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Chinese Literature Today - Winter/Spring 2011

  • Issue Number: Volume 1 Number 2
  • Published Date: Winter/Spring 2011
  • Publication Cycle: Biannual

This magazine's second issue shows the same strengths that reviewer Sima Rabinowitz found in its inaugural issue last year—windows into China’s national culture and experience, uniquely personal poems in excellent translations, and stunning graphics. An offspring of World Literature Today and a publication of the University of Oklahoma, Chinese Literature Today will be an important resource for followers of the Chinese literary scene, and is likely to make converts of others who seek to connect with this turbulent and vital society.

What's most impressive about CLT is its depth and roundedness. The question of whether a national literature should be judged in its own or global terms is particularly salient for China, given its rich literary past and history of isolation and Western oppression. We get not one or two, but five different and sharply argumentative takes on this discussion. Similarly, in a section on China's migrant worker poets, we not only have an essay on the movement, but a baker's dozen of lyrics by three poets, in fine translations. Here are the opening strophes of Zheng Xiaoqiong's (b. 1980) "Iron Nails," translated by Jonathan Stalling:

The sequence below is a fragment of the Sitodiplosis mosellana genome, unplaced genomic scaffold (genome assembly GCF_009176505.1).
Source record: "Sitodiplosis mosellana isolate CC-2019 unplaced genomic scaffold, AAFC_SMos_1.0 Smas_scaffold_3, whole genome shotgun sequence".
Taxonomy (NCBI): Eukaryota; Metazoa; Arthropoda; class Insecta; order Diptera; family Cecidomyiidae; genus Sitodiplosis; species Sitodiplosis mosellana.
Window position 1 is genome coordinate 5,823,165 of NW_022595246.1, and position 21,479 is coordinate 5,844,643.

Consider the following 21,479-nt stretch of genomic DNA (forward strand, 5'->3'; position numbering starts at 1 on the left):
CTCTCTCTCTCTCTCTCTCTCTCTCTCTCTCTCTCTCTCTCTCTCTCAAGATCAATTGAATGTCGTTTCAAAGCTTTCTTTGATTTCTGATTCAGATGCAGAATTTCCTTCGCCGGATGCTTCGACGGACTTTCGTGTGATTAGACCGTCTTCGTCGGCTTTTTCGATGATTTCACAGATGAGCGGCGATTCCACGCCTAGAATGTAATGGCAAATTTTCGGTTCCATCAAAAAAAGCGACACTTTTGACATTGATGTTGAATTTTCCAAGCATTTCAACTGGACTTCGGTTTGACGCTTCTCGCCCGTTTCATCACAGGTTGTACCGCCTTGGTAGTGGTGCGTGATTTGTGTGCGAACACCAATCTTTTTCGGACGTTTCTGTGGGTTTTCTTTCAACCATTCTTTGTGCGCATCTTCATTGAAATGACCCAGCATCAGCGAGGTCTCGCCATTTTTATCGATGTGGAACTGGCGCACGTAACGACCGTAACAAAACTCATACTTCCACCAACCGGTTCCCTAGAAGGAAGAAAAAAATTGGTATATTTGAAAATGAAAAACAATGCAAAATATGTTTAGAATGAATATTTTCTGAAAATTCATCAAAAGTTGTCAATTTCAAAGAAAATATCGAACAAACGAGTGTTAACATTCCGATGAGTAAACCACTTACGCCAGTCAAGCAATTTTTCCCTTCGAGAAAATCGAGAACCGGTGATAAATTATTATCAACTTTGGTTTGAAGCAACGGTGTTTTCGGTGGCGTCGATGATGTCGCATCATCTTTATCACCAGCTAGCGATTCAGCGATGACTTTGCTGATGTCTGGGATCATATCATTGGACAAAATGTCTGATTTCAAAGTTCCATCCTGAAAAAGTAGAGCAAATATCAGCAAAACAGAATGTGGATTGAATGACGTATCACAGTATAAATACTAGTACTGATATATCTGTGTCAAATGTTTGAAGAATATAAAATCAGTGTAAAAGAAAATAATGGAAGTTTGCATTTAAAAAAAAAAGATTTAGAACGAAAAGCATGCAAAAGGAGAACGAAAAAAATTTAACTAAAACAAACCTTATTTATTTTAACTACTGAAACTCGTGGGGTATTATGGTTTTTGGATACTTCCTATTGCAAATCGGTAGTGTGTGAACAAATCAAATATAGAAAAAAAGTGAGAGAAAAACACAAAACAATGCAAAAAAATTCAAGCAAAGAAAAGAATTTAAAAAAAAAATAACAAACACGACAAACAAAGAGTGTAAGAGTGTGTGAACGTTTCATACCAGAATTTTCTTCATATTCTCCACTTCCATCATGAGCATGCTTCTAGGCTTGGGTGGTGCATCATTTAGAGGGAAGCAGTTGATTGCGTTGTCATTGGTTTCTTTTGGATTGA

How much love, how much pain, how many nails
Pin me to the machine table, blueprint, order form
Early morning dew, midday's blood
Must have an iron nail to pin down overtime, industrial disease
And the nameless grief follows, the time of the working class
From the factory buildings unfolds an era of fortune and misery

This issue’s featured author is poet Shi Zhi, whose early lyrics were memorized by the "sent down youth" of the Cultural Revolution. He spent three decades in mental institutions before re-emerging as "an icon of historical survival and poetic witness." We have an essay on Shi Zhi, a timeline, part of a letter from the poet "To My American Readers," and nine poems from a forthcoming collection, also adeptly translated by Stalling.

Further fuel for the mind includes two articles on one of China's most prolific and innovative writers, Yan Lianke, an interview with To Live author Yu Hua about his new novel Brothers, and articles by and about Michelle Yeh, an important scholar of contemporary Chinese literature who teaches at the University of California, Davis. English translations of reviews of new writing in Chinese round out the 112-page issue of Chinese Literature Today, which has striking cover and inside art by independent Shanghai artist Yang Yongliang.

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Review Posted on September 14, 2011

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